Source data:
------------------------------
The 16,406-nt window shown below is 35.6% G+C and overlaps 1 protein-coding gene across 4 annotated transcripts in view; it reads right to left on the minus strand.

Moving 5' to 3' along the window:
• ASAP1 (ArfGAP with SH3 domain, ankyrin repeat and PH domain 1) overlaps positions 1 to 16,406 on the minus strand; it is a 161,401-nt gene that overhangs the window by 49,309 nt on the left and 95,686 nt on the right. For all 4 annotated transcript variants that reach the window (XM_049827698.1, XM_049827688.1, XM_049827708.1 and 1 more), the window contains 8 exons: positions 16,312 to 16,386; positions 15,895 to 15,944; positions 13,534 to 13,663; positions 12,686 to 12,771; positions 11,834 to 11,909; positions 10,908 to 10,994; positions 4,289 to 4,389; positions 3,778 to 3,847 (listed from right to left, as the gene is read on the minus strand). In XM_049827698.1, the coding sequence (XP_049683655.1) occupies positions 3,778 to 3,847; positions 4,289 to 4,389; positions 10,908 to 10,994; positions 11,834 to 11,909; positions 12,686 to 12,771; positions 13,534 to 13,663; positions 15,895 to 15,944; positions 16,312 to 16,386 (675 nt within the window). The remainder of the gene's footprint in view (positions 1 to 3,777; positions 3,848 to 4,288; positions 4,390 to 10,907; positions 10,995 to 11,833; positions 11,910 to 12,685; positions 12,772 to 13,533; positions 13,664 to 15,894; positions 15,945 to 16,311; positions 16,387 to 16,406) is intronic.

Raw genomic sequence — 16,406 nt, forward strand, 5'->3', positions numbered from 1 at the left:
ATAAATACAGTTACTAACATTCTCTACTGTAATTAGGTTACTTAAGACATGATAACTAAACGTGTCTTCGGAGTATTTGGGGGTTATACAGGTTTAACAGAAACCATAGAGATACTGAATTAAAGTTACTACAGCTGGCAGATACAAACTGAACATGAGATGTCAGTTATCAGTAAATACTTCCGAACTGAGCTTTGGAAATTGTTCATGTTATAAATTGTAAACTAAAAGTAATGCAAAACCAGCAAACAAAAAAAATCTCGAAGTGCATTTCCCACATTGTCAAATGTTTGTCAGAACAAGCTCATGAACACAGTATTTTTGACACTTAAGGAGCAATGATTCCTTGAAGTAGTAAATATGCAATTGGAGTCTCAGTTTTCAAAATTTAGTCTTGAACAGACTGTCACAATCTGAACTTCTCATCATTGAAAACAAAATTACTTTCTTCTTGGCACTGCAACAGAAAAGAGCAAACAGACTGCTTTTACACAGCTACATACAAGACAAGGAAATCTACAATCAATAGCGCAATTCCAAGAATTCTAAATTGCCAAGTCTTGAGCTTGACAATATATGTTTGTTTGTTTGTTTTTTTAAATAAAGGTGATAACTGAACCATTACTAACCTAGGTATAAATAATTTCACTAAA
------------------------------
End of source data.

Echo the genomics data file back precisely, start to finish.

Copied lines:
The 16,406-nt window shown below is 35.6% G+C and overlaps 1 protein-coding gene across 4 annotated transcripts in view; it reads right to left on the minus strand.

Moving 5' to 3' along the window:
• ASAP1 (ArfGAP with SH3 domain, ankyrin repeat and PH domain 1) overlaps positions 1 to 16,406 on the minus strand; it is a 161,401-nt gene that overhangs the window by 49,309 nt on the left and 95,686 nt on the right. For all 4 annotated transcript variants that reach the window (XM_049827698.1, XM_049827688.1, XM_049827708.1 and 1 more), the window contains 8 exons: positions 16,312 to 16,386; positions 15,895 to 15,944; positions 13,534 to 13,663; positions 12,686 to 12,771; positions 11,834 to 11,909; positions 10,908 to 10,994; positions 4,289 to 4,389; positions 3,778 to 3,847 (listed from right to left, as the gene is read on the minus strand). In XM_049827698.1, the coding sequence (XP_049683655.1) occupies positions 3,778 to 3,847; positions 4,289 to 4,389; positions 10,908 to 10,994; positions 11,834 to 11,909; positions 12,686 to 12,771; positions 13,534 to 13,663; positions 15,895 to 15,944; positions 16,312 to 16,386 (675 nt within the window). The remainder of the gene's footprint in view (positions 1 to 3,777; positions 3,848 to 4,288; positions 4,390 to 10,907; positions 10,995 to 11,833; positions 11,910 to 12,685; positions 12,772 to 13,533; positions 13,664 to 15,894; positions 15,945 to 16,311; positions 16,387 to 16,406) is intronic.

Raw genomic sequence — 16,406 nt, forward strand, 5'->3', positions numbered from 1 at the left:
ATAAATACAGTTACTAACATTCTCTACTGTAATTAGGTTACTTAAGACATGATAACTAAACGTGTCTTCGGAGTATTTGGGGGTTATACAGGTTTAACAGAAACCATAGAGATACTGAATTAAAGTTACTACAGCTGGCAGATACAAACTGAACATGAGATGTCAGTTATCAGTAAATACTTCCGAACTGAGCTTTGGAAATTGTTCATGTTATAAATTGTAAACTAAAAGTAATGCAAAACCAGCAAACAAAAAAAATCTCGAAGTGCATTTCCCACATTGTCAAATGTTTGTCAGAACAAGCTCATGAACACAGTATTTTTGACACTTAAGGAGCAATGATTCCTTGAAGTAGTAAATATGCAATTGGAGTCTCAGTTTTCAAAATTTAGTCTTGAACAGACTGTCACAATCTGAACTTCTCATCATTGAAAACAAAATTACTTTCTTCTTGGCACTGCAACAGAAAAGAGCAAACAGACTGCTTTTACACAGCTACATACAAGACAAGGAAATCTACAATCAATAGCGCAATTCCAAGAATTCTAAATTGCCAAGTCTTGAGCTTGACAATATATGTTTGTTTGTTTGTTTTTTTAAATAAAGGTGATAACTGAACCATTACTAACCTAGGTATAAATAATTTCACTAAA